Leadership with Fr. Ben | Inquirer Business

Leadership with Fr. Ben

Good leadership is essential in business, in families, in society. Today, when leadership has become increasingly toxic on various fronts, we need to examine the formation of leaders who prioritize the most vulnerable and who also mobilize others to support their efforts.

“If Ateneo’s significant others are fellow Filipinos, then caring for the great majority poor is central to mission,” says Fr. Bienvenido Nebres, former president of Ateneo de Manila University. Citing Nobel economist Amartya Sen’s definition of poverty as lack of capability, he guides young Ateneo graduates who are at the forefront of empowering the poor. In 2012, they started a support group dubbed #LeadershipWithFrBen.


Edna “Bo peep” Franco, chair of Ateneo’s PhD in Leadership Studies, and I worked on a book that chronicles their journeys. It was launched last March 15, on Fr. Ben’s 83rd birthday. Several doctoral students talked to and wrote about these young leaders, whose stories are humbling and uplifting.

Fr. Danny Huang, who worked with Fr. Ben in social development and now lectures at the Pontifical Gregorian University in Rome, says in the foreword: “My generation tended to focus perhaps too much on ideology. These leaders, on the other hand, demonstrate the exciting possibilities that open up when professional competence is oriented towards responding to concrete needs and empowering the marginalized.”


“If we join them in their journey with the poor, we will see many things we think we know—poverty, hunger, entrepreneurship, public education, sari-sari stores—with new eyes,” says Fr. Ben. “We will see them in a way where we also see the path to solutions and to making a difference. So we can graduate from our usual response of finding someone or something to blame—government, corruption, etc.—to actually doing something.”

The book, eponymously titled with the group name, brings us into the world of our poor, and describes how 10 Ateneans blend faith and social justice to help the poor better their lives. Mark Lawrence Cruz in Kusina ng Kalinga and Amy Dycoco in Ateneo Center for Educational Development (ACED)—interviewed by George Quitoriano, Lorilyn Buhat and Erwin Ong—measure hunger not in statistics but as smiles from children who are able to eat well.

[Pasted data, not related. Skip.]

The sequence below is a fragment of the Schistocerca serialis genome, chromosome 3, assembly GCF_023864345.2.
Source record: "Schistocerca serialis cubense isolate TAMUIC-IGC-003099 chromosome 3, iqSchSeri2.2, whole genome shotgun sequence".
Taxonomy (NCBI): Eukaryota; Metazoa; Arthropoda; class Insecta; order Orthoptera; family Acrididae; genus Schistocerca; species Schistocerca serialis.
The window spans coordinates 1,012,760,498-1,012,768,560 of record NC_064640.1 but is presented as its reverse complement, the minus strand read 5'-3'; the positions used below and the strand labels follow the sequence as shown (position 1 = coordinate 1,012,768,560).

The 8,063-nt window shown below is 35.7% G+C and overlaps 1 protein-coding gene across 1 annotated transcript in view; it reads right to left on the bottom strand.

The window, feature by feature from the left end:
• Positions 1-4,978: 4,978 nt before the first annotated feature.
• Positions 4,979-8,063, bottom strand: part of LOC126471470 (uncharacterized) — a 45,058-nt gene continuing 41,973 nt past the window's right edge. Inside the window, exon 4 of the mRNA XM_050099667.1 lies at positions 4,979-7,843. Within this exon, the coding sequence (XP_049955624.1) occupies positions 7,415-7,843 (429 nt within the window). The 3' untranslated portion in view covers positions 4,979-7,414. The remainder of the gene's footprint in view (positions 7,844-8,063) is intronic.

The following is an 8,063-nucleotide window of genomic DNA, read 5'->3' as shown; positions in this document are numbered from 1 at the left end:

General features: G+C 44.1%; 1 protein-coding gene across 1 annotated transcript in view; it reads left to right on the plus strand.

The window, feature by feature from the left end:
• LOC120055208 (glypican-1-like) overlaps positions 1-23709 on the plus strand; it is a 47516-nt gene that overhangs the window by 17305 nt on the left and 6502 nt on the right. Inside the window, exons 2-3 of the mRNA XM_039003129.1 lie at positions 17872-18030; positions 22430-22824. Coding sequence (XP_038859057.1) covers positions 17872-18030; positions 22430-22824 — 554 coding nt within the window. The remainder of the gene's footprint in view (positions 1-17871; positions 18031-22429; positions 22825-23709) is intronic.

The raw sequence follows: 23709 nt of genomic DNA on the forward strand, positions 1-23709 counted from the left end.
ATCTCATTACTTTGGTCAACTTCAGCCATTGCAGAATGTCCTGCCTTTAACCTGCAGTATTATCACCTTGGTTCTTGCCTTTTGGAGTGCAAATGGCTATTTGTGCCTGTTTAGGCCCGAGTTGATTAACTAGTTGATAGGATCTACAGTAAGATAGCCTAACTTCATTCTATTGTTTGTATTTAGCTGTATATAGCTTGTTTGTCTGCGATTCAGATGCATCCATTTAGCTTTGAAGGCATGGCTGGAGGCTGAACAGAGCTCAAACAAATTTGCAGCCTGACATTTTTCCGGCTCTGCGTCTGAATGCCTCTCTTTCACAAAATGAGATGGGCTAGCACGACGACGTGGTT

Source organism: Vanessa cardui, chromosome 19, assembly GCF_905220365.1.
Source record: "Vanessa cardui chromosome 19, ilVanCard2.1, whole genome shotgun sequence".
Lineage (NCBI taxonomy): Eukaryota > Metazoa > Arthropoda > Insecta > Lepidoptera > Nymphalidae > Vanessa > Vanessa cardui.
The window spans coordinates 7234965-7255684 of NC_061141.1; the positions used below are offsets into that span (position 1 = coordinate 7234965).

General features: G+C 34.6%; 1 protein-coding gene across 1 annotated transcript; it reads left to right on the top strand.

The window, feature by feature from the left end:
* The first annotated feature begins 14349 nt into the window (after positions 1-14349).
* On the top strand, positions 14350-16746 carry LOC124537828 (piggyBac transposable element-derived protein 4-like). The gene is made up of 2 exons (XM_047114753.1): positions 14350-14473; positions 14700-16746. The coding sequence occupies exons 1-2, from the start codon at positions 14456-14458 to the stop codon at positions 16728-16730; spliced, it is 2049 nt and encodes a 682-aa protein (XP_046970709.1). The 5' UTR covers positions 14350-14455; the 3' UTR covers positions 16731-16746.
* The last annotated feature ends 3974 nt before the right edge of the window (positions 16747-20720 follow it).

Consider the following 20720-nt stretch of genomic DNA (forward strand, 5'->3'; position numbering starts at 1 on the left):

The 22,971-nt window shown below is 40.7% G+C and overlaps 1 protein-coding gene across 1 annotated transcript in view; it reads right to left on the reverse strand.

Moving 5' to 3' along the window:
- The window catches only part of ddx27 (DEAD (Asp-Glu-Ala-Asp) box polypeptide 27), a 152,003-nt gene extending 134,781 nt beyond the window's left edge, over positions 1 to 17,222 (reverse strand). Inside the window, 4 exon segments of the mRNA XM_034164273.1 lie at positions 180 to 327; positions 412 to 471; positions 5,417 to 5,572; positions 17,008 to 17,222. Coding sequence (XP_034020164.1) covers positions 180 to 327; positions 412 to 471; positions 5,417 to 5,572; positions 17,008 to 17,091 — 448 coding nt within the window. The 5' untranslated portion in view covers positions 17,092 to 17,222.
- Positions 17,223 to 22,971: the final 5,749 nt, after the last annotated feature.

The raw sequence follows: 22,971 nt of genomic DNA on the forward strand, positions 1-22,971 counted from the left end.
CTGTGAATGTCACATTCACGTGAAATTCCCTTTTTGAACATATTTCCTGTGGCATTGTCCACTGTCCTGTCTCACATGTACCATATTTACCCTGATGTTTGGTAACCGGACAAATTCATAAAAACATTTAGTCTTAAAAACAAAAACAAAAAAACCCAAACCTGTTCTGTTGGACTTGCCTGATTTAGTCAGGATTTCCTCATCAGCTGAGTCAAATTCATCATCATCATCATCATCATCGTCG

Solvie Nubla-Lee in Pathways to Higher Education, Trissa Manalastas-Menardo in Phinma Education, Sabrina Ongkiko in Culiat Elementary School, and Issa Cuevas-Santos in Profriends—interviewed by Melissa Mariano, Juancho Barretto, Johanna dela Paz, Robert Lizares and Fermin Yabut—educate youngsters toward a brighter future.

Reese Fernandez-Ruiz in Rags2Riches, Mark Ruiz in Hapinoy, and Melissa Yeung-Yap in Got Heart—interviewed by Raquel Olpoc, Danilo Mojica, Niel Kenneth Jamandre and Celmer Santos—imbue the lives of scavengers, farmers, sari-sari store nanays (mothers), Aetas with dignity and hope. Noi Quesada-Corneby in Gawad Kalinga Ateneo—interviewed by Fr. Ben—continues to identify and support more young leaders.

Published by the Ateneo University Press, the book is a manual for those who want to effectively help the needy, for mission work is not all heart. Integral are parental and family encouragement, regular and deep immersion encounters, an anchoring faith, the ability to undertake hands-on responsibilities, and the support of like-minded peers and mentors. Story after story shows how our young leaders struggle to harness people’s strengths, bolster their agency, hold them accountable, create systems that work.

Fr. Ben says, “The way forward to making a difference for the poor is to plunge in, get our hands dirty, face failures and overcome them, learn from each other, and understand that our projects will only succeed if the poor are themselves protagonists and our projects are driven by our Filipino values of faith, family and community, love and care for our children, malasakit and bayanihan.”

Get the book #LeadershipWithFrBen (edited by Edna Franco and Queena N. Lee-Chua) from Lazada, Shopee, or Ateneo University Press. Proceeds go to ACED.

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